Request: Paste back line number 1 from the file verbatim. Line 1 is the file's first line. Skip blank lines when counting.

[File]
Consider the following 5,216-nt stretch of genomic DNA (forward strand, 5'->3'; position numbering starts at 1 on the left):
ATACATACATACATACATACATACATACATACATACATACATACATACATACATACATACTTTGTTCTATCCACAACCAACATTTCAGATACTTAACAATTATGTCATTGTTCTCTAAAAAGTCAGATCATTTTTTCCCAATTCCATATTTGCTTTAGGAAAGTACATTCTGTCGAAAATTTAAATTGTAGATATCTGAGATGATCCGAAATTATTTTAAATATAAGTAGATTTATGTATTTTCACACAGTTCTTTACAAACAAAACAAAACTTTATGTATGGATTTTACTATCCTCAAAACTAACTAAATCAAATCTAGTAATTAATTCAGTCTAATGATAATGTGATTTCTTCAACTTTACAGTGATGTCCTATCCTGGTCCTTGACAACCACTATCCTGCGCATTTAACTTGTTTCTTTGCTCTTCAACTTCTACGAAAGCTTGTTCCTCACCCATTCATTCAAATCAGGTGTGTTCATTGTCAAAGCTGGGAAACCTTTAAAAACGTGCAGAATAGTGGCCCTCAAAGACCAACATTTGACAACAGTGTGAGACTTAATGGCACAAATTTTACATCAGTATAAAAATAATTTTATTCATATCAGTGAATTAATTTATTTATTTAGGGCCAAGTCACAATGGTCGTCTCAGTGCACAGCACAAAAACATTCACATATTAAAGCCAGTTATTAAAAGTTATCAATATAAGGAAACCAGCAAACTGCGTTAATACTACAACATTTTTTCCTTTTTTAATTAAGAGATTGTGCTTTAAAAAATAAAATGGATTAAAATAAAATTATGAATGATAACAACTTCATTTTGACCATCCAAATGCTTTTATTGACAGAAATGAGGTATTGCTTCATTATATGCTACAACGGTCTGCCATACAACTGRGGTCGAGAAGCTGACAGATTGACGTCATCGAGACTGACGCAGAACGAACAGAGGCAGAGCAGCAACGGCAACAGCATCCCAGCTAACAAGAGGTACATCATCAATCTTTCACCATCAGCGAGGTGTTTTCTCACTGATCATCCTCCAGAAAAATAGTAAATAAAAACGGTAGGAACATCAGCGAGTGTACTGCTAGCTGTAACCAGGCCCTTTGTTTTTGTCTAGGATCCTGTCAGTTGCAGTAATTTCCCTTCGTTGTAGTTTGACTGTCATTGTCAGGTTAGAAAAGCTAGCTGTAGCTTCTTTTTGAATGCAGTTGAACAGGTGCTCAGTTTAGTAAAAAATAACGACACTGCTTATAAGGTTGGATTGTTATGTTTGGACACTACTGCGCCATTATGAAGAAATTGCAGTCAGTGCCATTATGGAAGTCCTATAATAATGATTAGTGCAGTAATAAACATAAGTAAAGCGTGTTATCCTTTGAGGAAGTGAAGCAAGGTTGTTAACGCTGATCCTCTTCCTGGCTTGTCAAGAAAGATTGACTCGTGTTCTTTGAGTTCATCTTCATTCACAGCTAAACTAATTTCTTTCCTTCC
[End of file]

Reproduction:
Consider the following 5,216-nt stretch of genomic DNA (forward strand, 5'->3'; position numbering starts at 1 on the left):